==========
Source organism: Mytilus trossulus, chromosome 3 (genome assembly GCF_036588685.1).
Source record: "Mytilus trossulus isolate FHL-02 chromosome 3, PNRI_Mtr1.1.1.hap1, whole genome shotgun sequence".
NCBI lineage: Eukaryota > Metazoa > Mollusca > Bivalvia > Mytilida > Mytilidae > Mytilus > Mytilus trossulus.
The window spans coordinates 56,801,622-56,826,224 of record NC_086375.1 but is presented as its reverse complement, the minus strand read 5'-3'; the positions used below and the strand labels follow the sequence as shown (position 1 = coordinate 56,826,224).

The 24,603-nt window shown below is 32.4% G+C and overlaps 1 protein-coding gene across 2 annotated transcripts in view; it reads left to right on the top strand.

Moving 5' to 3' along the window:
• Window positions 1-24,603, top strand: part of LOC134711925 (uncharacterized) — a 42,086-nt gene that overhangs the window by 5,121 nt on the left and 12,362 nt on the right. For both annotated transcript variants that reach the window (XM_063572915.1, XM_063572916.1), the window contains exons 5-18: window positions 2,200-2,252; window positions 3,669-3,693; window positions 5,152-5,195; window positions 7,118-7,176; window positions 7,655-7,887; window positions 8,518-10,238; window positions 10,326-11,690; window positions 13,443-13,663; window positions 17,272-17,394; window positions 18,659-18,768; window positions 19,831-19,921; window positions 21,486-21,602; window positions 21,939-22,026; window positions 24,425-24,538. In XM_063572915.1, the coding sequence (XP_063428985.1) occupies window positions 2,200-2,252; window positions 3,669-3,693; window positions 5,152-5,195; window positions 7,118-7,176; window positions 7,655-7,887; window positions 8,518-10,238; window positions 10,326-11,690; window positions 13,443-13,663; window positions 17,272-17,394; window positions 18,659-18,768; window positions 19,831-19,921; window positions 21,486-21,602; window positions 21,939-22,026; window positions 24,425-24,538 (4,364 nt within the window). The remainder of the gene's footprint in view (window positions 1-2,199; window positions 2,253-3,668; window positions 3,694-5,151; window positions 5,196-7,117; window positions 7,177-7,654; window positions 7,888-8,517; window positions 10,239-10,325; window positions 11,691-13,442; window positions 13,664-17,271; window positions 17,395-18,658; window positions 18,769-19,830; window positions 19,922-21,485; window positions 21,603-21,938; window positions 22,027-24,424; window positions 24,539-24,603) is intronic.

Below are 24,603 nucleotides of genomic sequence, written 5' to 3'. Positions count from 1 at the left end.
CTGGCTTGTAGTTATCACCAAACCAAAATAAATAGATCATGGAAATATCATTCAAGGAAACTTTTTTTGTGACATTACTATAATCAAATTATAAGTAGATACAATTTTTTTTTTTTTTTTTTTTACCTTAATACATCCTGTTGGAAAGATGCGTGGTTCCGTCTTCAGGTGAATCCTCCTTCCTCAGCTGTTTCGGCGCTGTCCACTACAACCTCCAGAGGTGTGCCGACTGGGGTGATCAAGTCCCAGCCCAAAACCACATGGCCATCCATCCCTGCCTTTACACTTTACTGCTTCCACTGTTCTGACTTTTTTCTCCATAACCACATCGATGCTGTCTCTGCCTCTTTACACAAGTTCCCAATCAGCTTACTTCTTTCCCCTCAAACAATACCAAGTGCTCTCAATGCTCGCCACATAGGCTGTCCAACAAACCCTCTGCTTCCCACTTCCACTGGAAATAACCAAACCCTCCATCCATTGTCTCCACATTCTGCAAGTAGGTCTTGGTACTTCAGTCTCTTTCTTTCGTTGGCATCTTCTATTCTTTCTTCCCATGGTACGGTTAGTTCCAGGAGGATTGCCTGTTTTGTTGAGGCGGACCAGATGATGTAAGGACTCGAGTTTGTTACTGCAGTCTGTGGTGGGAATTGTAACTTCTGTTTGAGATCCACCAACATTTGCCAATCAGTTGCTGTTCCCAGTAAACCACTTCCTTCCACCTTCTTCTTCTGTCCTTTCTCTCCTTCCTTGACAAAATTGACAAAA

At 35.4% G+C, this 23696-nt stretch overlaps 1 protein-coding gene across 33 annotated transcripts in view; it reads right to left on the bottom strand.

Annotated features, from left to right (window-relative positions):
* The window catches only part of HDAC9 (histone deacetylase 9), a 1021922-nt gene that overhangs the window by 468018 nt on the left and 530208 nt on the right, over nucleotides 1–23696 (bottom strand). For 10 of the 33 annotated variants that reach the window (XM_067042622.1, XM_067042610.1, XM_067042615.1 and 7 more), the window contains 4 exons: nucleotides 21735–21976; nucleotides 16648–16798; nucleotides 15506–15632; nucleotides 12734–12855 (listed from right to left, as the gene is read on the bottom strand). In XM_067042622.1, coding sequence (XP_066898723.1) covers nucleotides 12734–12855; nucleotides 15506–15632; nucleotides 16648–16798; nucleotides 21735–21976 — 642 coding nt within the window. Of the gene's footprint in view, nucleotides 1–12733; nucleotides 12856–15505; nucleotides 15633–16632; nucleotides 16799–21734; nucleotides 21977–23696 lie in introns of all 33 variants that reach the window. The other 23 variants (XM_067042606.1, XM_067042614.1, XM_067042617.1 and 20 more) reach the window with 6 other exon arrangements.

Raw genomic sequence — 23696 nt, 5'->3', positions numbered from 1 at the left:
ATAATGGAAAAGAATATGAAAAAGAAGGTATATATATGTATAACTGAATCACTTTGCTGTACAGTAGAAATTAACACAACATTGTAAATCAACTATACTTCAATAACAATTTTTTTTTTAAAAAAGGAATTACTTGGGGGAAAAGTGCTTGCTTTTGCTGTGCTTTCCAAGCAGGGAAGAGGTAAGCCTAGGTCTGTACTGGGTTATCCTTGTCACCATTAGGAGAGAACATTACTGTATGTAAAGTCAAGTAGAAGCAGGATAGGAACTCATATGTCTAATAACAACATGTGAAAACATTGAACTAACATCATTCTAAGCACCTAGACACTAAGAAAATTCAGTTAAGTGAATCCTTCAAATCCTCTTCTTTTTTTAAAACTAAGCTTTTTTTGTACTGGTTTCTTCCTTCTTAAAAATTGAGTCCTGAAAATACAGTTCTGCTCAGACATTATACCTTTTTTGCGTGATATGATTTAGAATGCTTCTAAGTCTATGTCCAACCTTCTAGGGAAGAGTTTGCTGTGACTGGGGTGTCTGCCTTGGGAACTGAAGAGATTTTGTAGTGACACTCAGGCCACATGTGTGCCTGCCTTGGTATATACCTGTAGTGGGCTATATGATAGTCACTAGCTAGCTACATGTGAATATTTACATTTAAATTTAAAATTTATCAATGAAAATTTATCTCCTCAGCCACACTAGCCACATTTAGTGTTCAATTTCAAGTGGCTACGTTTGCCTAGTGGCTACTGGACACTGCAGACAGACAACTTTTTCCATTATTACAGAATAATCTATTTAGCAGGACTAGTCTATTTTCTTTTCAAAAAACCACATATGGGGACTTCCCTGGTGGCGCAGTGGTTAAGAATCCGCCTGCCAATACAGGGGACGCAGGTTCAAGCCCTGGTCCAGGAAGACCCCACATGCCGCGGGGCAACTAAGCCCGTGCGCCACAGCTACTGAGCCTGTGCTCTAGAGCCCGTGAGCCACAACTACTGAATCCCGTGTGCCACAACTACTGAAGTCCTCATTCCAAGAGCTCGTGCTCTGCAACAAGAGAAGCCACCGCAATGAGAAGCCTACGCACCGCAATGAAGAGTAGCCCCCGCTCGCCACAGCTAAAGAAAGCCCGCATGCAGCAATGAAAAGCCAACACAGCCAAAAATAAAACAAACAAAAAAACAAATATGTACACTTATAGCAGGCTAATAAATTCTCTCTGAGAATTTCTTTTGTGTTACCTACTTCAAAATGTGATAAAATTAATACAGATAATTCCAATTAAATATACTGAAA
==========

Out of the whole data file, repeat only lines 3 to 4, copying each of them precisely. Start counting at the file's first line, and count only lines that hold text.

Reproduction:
NCBI lineage: Eukaryota > Metazoa > Mollusca > Bivalvia > Mytilida > Mytilidae > Mytilus > Mytilus trossulus.
The window spans coordinates 56,801,622-56,826,224 of record NC_086375.1 but is presented as its reverse complement, the minus strand read 5'-3'; the positions used below and the strand labels follow the sequence as shown (position 1 = coordinate 56,826,224).